Friday, December 12, 2014

Why Plug-In-Hybrid Vehicles May Be The Car Of The (Near) Future

Don't bet on all electric cars taking over for more than a decade, researchers indicate.
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This story follows a story published November 25, 2014 on electric vehicles and how the driving range customers want may differ from what is best for their budgets.

Owning a car provides freedom. Drive hundreds of miles if you want. When you're low on gas, fill up in five minutes. Electric cars don't work that way. Most modern models can travel fewer than 100 miles on a full charge, and gas tanks fill much faster than batteries charge. But one type offers a compromise that combines the benefits of an electric car with the convenience of a combustion-powered vehicle.
"I come to the conclusion that the main competitor of electric cars is the plug-in hybrids because they offer the best of both worlds," said Ricardo Daziano, who studies the way engineering and economics affect the adoption and improvement of new technologies at Cornell University in Ithaca, New York. "So you can go electric on your daily commute and then you feel good about the environment."
Plug-in hybrids, such as the Chevrolet Volt, offer battery power sufficient for commuting. The battery power is often paired with a gas-powered engine that provides either direct propulsion or on-the-go battery charging during long-distance travel. In some cases a plug-in hybrid's gas engine only charges the battery.
Current battery costs keep electric vehicles expensive and limit their range. But, electric cars don't require gas and the vehicles themselves emit no greenhouse gases or other fumes. Of course, gas is relatively cheap right now, with oil at about $70 per barrel. Low gas prices could slow the adoption of new auto technology because the most direct benefit of using battery power to propel a vehicle is probably the money they'll save at the gas pump.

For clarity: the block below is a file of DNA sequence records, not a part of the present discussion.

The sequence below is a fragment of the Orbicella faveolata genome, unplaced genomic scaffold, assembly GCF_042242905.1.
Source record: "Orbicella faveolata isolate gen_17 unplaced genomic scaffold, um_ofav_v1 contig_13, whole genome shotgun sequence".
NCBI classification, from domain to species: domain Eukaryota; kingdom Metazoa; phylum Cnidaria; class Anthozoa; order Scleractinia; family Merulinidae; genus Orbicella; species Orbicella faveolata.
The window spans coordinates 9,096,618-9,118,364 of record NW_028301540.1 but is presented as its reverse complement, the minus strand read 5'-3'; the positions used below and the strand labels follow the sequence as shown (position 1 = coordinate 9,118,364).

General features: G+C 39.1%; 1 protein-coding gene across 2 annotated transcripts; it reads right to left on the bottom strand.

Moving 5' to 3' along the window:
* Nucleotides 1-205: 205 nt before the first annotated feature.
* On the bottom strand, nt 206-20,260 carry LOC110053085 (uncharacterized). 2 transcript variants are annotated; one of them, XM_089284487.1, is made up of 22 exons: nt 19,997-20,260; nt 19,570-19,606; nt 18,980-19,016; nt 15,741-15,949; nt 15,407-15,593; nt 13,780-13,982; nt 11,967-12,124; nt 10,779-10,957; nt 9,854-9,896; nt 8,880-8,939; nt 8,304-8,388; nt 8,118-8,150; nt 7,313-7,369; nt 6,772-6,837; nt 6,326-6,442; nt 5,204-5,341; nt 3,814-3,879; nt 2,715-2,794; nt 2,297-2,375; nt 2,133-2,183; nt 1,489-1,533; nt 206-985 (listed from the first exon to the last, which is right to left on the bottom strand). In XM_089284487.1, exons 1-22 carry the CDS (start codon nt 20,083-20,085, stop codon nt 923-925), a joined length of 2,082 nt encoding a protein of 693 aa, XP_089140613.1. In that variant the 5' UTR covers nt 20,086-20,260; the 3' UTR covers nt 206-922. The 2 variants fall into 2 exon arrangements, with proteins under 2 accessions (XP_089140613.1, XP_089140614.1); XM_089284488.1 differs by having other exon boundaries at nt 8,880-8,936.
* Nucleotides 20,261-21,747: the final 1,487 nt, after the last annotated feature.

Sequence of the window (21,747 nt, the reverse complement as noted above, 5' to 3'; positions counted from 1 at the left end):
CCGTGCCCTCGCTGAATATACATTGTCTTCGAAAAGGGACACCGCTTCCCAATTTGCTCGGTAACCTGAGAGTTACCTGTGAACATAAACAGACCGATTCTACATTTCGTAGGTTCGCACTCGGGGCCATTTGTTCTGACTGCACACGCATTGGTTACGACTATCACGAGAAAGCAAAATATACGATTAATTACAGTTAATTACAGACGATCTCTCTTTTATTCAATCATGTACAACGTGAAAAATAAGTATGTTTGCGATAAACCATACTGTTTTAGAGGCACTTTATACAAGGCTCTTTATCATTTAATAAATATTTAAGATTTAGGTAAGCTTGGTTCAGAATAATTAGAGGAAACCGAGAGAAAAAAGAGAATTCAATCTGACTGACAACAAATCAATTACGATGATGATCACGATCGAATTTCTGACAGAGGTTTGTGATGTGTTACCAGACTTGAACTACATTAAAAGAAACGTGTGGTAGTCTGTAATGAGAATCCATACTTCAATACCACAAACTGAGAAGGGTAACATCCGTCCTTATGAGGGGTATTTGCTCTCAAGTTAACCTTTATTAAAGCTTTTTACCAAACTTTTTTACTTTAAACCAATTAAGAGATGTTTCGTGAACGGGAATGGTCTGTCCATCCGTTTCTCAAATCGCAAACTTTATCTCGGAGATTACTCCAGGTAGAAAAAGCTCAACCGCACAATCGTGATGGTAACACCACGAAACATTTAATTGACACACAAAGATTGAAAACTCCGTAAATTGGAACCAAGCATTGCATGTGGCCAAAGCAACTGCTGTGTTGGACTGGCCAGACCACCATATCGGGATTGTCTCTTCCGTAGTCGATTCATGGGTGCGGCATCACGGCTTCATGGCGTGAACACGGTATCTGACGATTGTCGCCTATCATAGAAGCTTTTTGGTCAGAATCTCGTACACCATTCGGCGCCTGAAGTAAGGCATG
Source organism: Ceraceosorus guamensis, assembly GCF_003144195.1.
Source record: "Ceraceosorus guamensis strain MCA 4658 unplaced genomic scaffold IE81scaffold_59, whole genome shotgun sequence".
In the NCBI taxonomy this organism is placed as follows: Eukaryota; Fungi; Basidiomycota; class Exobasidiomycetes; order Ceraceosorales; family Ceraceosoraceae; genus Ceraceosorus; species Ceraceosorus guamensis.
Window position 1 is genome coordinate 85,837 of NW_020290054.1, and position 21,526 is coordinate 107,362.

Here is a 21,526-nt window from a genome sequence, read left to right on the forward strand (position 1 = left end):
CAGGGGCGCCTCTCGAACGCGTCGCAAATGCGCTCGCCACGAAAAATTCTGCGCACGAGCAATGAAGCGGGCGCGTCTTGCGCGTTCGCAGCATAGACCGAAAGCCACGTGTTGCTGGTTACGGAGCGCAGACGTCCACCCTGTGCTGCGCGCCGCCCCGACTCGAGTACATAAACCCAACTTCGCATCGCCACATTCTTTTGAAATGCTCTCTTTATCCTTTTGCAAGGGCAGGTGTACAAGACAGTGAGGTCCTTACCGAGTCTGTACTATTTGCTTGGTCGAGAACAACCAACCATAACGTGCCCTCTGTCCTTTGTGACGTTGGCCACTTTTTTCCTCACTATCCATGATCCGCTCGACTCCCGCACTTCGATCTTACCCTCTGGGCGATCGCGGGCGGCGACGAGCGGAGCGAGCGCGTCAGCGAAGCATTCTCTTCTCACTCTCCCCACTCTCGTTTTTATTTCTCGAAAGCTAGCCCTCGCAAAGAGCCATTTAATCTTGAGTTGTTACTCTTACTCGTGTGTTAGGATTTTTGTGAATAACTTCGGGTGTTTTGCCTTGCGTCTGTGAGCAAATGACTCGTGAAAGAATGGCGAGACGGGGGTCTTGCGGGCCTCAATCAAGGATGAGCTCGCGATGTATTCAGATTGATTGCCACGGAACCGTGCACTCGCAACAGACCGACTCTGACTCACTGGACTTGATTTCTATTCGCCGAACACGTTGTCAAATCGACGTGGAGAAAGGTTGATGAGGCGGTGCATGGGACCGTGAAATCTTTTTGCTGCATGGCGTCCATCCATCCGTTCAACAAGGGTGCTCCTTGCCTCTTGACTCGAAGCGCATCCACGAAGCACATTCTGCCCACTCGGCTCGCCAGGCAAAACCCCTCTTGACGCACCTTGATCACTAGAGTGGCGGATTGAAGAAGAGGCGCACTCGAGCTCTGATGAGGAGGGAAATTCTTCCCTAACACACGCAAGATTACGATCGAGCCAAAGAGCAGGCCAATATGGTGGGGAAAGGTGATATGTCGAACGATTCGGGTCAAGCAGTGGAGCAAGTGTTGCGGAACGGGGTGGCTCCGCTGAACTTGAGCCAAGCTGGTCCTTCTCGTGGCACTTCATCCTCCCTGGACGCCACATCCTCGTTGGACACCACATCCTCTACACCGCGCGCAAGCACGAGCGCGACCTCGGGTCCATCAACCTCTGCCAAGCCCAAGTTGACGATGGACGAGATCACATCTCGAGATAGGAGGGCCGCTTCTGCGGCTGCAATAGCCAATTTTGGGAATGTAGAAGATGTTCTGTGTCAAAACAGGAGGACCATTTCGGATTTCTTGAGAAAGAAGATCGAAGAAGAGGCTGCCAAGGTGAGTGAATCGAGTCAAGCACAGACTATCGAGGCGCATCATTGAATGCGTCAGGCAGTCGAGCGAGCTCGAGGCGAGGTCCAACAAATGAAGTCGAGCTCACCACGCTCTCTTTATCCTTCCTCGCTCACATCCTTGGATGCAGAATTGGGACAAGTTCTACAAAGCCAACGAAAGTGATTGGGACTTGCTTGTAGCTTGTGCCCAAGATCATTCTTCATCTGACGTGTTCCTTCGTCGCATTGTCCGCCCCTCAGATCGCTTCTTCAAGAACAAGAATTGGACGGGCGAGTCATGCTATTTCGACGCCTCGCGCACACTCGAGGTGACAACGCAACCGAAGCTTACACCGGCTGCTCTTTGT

Electric vehicles, in many ways, require a new approach to travel. Drivers can charge at home while they sleep, or at charging stations while at work. They don't need to go to gas stations. But, if they expect to approach the limits of their range, they need to plan their daily trips carefully. They may even purposely choose busy, stop and go traffic instead of free-flowing highways.
"If people were to use some of these more congested areas, they can regenerate some of that battery charge," said Srinivas Peeta, a transportation engineer at Purdue University in West Lafayette, Indiana. "In some sense, what we are saying is that the range can get extended a little."
Hybrids, plug-in hybrids, and electrics typically recapture as much of the car's energy as they can. When the driver applies the brakes, a portion of that energy is sent back into the battery for later use.
While traditional vehicles use extra fuel for heating and cooling the cabin, with an electric, all that energy has to come from the battery, further limiting the range.
Recharging an electric or plug-in hybrid is different than the typical routine of filling up a traditional vehicle. There's not just one pump, like for gas. There are multiple types of charging, ranging from the trickle of a normal household outlet, which takes hours to fill a battery, to fast charging stations such as Tesla's supercharger that add about half a charge to a battery in 30 minutes. It's as if some gas pumps drip into the tank, and some are fire hoses. For electrics or plug-in hybrids, the additional time required to charge the car encourages businesses to offer expanded services at highway rest stops, in order to make it more engaging for people who would have to linger to charge a car's battery.